I used to work with high school students. Every fall as kids went back to school and seniors settled in to their new role atop the hallway pecking order, the issue was the same: “Where should I go to college?”
There were some, of course, who had known they would fulfill their dream of going to Georgetown since they were 10, and others who had planned on following in the Husker family footsteps for as long as they could remember, but for many, they had no idea. The pressure of choosing a school was significant, especially for those Christian students who thought there might be just one “right” choice that God desired for them, and many other wrong choices.
That was my story. As a student athlete, I knew that I wanted to compete at the highest level in a quality program. And yet, I also felt a strong sense that I would be serving in vocational ministry and thought going to a Christian school to get a ministry degree just made a lot more sense. Boy, was I wrong.
Over the past 10 years, I’ve had the opportunity to serve in a lot of different kinds of ministries and ministry contexts. I’ve served in vocational ministry both here in the U.S. and abroad, in student ministry, parachurch ministry, worship ministry; serving in the church, global missions, homeless shelters, and church planting. And here’s the thing: I have yet to serve in a ministry role that requires a degree from a Christian school.
In fact, I would go as far as to say that in most cases, a degree from a Christian school has proved more of a liability than anything else. For one, it is often very expensive. The private Christian college I wanted to attend when I was in high school, for example, now costs a whopping $37,990 per year. While that might be on the high side, there’s no way around the fact that private Christian schools are often very expensive. Too much school debt will put a lot of pressure on you to find a good paying job when you’re finished, severely limiting your options.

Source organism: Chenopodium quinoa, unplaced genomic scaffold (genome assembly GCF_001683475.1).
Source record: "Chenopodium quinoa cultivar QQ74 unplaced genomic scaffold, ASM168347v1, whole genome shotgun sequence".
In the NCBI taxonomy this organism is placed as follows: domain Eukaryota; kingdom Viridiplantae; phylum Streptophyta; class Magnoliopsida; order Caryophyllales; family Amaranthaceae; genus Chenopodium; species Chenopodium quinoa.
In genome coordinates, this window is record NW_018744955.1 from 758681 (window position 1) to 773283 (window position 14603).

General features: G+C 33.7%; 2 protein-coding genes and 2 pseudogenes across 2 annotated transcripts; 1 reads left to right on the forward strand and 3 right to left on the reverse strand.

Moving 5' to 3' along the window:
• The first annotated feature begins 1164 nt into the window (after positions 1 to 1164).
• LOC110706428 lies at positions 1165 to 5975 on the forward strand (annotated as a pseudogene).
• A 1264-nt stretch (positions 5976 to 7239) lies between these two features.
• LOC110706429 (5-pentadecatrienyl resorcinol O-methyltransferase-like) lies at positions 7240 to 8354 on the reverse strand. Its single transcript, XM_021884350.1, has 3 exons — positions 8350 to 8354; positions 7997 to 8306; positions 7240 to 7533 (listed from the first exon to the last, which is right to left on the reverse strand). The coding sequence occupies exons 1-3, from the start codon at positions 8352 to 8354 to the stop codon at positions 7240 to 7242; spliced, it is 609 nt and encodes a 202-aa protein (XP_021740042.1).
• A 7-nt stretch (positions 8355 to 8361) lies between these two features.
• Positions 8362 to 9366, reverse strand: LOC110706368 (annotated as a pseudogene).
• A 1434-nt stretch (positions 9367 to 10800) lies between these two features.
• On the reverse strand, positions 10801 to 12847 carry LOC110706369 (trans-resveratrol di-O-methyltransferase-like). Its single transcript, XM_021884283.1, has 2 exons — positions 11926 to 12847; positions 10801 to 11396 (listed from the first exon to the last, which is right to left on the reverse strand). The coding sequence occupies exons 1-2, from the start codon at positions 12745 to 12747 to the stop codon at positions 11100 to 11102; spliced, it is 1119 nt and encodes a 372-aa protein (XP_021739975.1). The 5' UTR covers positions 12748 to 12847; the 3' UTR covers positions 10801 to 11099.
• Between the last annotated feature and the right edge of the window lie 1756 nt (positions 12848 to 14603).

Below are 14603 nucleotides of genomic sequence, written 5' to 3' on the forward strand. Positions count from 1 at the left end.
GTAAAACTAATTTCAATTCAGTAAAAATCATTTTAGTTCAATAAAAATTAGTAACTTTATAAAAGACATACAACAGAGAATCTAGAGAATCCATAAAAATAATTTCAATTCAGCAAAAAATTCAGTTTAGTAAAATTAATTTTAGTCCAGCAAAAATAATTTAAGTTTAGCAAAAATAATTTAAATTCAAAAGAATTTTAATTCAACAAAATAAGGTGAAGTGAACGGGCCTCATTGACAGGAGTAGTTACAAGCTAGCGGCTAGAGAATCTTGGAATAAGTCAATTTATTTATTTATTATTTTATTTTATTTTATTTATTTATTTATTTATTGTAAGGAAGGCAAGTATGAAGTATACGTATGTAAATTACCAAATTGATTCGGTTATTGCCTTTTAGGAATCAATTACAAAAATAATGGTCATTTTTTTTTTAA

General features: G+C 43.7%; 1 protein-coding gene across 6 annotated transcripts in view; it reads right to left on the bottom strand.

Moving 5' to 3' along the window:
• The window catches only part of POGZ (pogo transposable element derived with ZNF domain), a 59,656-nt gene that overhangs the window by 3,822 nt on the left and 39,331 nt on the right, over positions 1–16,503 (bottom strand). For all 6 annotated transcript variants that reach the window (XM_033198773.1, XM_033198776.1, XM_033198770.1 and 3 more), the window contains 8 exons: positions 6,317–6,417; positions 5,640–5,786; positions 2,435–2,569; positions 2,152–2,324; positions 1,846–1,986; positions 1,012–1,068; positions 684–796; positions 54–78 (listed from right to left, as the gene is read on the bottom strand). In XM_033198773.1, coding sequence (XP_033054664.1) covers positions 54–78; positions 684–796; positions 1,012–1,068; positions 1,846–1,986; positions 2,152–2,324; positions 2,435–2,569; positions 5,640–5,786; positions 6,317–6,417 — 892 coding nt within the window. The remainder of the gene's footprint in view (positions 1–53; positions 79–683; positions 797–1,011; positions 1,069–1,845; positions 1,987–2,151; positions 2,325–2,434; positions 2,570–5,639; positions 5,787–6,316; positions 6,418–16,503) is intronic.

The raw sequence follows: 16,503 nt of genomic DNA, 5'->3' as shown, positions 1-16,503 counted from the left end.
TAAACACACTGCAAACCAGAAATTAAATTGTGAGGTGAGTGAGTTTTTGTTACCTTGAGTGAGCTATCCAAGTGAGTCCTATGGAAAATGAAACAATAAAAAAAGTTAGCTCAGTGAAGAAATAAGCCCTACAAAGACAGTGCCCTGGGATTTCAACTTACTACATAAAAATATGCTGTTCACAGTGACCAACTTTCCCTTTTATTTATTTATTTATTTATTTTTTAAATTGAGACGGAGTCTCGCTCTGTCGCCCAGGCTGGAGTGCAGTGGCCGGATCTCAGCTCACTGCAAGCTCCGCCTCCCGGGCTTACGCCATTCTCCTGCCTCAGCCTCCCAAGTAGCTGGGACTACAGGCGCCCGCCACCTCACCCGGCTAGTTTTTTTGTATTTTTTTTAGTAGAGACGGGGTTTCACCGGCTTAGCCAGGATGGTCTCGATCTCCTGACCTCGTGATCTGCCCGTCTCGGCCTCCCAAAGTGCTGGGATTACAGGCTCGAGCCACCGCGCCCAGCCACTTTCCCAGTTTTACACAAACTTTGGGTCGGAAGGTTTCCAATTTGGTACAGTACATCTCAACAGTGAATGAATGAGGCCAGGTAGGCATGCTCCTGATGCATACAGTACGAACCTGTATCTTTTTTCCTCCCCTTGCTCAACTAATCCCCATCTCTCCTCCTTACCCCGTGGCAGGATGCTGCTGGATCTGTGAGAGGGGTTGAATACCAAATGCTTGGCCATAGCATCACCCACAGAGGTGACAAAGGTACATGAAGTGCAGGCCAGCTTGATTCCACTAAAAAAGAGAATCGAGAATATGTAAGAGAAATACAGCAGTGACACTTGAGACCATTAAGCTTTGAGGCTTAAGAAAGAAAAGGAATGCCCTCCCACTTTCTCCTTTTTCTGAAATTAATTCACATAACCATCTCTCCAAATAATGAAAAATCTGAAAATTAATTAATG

Can you imagine venturing to plant a church, or travel to the mission field, or start a new business or non-profit organization, (or even just switch careers) when you have several hundred dollars of school debt payments due each month? If your answer is no, join the club. It is possible, of course, but it will be far more difficult and you’ll be that much more tentative to do so. I actually have friends with ministry degrees that can’t even afford to take most ministry jobs because of the school debt they accumulated getting said degree at a private Christian school. That’s a sad irony.
It used to be standard practice to require some sort of formal bible or ministry degree to serve in ministry, but that is no longer the case. The vast majority of those who start out in vocational ministry figure out within 5 years that it is not what they want to do with their life, leaving to do something else. It defies logic for a twenty-four year old to have a degree in something that only 1 in 10 stay in for the long haul.
My advice? If I could go back and do it all over again, I would personally do what I now recommend to anyone considering going into ministry:
- get as much hands-on ministry experience as you can, and
- pursue a degree that will give you a practical, employable skill set
All that to say, I’d encourage anyone considering getting a ministry degree or attending a private Christian school to really think through it, especially if they are considering vocational ministry. In most cases, you don’t need a ministry related degree to do ministry. Most churches will admire your unrelated degree from a secular university, but you won’t get that same luxury from many secular businesses eyeing your “Christian” degree from the school they’ve never heard of. More often than not, I think you’re going to find it will give you less options, not more.